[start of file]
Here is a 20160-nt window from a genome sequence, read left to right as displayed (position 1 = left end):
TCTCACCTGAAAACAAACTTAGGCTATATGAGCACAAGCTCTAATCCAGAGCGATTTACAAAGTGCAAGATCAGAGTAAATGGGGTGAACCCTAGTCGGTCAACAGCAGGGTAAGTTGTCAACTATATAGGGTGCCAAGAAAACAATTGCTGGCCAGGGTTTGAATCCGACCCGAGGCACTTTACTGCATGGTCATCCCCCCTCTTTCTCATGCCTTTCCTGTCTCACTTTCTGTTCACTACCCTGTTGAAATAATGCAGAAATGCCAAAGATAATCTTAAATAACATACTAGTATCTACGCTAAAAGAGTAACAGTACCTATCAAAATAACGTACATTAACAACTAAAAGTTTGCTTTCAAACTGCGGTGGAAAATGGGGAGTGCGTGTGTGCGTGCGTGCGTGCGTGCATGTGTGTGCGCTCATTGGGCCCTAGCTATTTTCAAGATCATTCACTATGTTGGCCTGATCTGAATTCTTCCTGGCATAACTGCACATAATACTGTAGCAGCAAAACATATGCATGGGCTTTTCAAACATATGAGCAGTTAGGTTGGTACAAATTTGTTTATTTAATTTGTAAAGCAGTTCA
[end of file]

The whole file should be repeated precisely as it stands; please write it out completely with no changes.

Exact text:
Here is a 20160-nt window from a genome sequence, read left to right as displayed (position 1 = left end):
TCTCACCTGAAAACAAACTTAGGCTATATGAGCACAAGCTCTAATCCAGAGCGATTTACAAAGTGCAAGATCAGAGTAAATGGGGTGAACCCTAGTCGGTCAACAGCAGGGTAAGTTGTCAACTATATAGGGTGCCAAGAAAACAATTGCTGGCCAGGGTTTGAATCCGACCCGAGGCACTTTACTGCATGGTCATCCCCCCTCTTTCTCATGCCTTTCCTGTCTCACTTTCTGTTCACTACCCTGTTGAAATAATGCAGAAATGCCAAAGATAATCTTAAATAACATACTAGTATCTACGCTAAAAGAGTAACAGTACCTATCAAAATAACGTACATTAACAACTAAAAGTTTGCTTTCAAACTGCGGTGGAAAATGGGGAGTGCGTGTGTGCGTGCGTGCGTGCGTGCATGTGTGTGCGCTCATTGGGCCCTAGCTATTTTCAAGATCATTCACTATGTTGGCCTGATCTGAATTCTTCCTGGCATAACTGCACATAATACTGTAGCAGCAAAACATATGCATGGGCTTTTCAAACATATGAGCAGTTAGGTTGGTACAAATTTGTTTATTTAATTTGTAAAGCAGTTCA